SCIENCE AND HYPNOSIS
There's currently a surge of interest in the benefits of hypnosis In the scientific community, with some 12,000 studies and counting on Pub Med. Of course, you don't need to understand how hypnosis works to benefit from it's positive effects, but it can make for very interesting reading. I've included a few interesting studies and articles below, as examples:
HYPNOTHERAPY & HEALING:
Hypnosis has been used to speed up recovery time after surgery. One study showed that six weeks after an ankle fracture, those in the hypnosis group showed the equivalent of eight and a half weeks of healing. That effectively demonstrates that using hypnosis helped that group heal bone fractures 41% faster. (1) Hypnosis also helped people having breast reduction surgery heal significantly faster than the control group. (1) Studies indicate that hypnosis treatment groups have better outcomes then 89% of patients in control groups. (2)
HYPNOTHERAPY & WEIGHT LOSS:
Hypnosis has been studied for weight loss, with the Journal of consulting and clinical psychology in 1996 reporting that It can more than double the effects of traditional weight loss approaches. (3) "Researchers analyzed 18 studies comparing a cognitive behavioral therapy such as relaxation training, guided imagery, self monitoring, or goal setting with the same therapy supplemented by hypnosis. Those who received the hypnosis lost more weight than 90 percent of those not receiving hypnosis and maintained the weight loss two years after treatment ended." (3)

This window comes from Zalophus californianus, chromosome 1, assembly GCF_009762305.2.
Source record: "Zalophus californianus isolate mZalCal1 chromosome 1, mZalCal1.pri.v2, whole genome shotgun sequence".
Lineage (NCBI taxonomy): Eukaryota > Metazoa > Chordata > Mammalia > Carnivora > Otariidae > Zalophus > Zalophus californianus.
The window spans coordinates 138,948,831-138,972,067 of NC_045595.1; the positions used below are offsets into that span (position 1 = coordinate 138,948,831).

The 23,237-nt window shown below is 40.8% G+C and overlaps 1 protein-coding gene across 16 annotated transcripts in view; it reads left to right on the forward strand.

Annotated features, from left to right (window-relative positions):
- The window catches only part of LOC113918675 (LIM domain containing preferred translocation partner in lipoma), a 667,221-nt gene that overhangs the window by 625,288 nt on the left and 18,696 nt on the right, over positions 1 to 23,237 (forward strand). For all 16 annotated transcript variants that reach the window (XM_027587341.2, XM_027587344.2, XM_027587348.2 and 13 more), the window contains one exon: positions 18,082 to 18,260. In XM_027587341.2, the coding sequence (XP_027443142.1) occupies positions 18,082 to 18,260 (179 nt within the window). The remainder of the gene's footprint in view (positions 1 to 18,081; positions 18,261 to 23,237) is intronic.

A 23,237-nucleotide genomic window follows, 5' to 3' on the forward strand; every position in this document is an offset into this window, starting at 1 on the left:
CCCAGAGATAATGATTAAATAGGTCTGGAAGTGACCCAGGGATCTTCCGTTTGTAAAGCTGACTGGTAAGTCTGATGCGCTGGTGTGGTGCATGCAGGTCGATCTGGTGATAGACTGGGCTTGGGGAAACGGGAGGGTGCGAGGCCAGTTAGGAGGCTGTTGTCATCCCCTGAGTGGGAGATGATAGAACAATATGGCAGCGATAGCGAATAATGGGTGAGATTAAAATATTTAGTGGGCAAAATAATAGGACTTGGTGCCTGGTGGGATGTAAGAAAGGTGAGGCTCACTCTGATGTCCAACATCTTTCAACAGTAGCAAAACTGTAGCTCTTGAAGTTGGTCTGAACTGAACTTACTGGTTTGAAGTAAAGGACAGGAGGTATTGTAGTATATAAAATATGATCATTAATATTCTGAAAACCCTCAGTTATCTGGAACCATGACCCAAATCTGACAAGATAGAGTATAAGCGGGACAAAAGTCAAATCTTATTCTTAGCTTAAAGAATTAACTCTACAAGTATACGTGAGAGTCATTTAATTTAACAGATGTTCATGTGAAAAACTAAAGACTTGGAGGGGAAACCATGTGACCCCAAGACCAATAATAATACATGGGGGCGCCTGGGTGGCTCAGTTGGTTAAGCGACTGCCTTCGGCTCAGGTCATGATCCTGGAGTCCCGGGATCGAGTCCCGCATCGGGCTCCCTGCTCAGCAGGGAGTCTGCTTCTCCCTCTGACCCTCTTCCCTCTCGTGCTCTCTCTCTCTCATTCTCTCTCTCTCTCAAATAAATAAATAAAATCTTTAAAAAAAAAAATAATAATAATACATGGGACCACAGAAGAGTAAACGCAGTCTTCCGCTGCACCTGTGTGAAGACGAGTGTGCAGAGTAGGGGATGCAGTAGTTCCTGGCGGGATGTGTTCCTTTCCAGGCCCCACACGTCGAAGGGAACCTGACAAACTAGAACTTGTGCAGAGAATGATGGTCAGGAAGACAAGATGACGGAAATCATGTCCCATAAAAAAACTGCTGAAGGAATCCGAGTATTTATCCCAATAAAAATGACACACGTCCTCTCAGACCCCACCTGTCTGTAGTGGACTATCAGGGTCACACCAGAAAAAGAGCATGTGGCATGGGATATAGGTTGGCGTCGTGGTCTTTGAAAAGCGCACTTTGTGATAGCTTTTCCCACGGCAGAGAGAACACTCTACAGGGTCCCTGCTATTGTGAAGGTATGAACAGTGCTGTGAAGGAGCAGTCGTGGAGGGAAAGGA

HYPNOTHERAPY & SMOKING CESSATION
Studies done in 2005 found that guided imagery was more than twice as effective as placebo in keeping patients smoke-free after two years. (4) "Thirty smokers enrolled in an HMO were referred by their primary physician for treatment. Twenty-one patients returned after an initial consultation and received hypnosis for smoking cessation. At the end of treatment, 81% of those patients reported that they had stopped smoking, and 48% reported abstinence at 12 months post-treatment" (5)
HYPNOTHERAPY & ADDICTION:
Hypnotherapy is used by many different addictions centres, With one study reporting that all patients (100%) completely stopped use of any street drugs. Two years after the end of the intervention, none showed permanent use of marijuana or cocaine. (6)
Click Here to compare EEG scans of the brain under hypnosis with the brain during meditation
Click Here to watch dental surgery being performed under hypnosis
NEUROSCIENCE GETS SERIOUS ABOUT HYPNOSIS
BRAIN ACTIVITY AND CONNECTIVITY
Spiegel and his colleagues discovered three hallmarks of the brain under hypnosis:
First, they saw a decrease in activity in an area called the dorsal anterior cingulate, part of the brain’s salience network. “In hypnosis, you’re so absorbed that you’re not worrying about anything else,” Spiegel explained.
Secondly, they saw an increase in connections between two other areas of the brain — the dorsolateral prefrontal cortex and the insula.
HOW SCIENTISTS ARE TRYING TO UNLOCK THE MYSTERIES OF HYPNOSIS
"To explain, Kirsch paraphrases a colleague, psychologist Marcel Kinsbourne. “There is a wave of bottom-up information coming up from the external world, up into your brain,” he tells me. “There is a wave of information coming from the cortex that consists of your evaluations, your beliefs, your expectations. Consciousness is these two waves hitting each other. It’s a collision.”
David R Patterson, Mark P Jensen: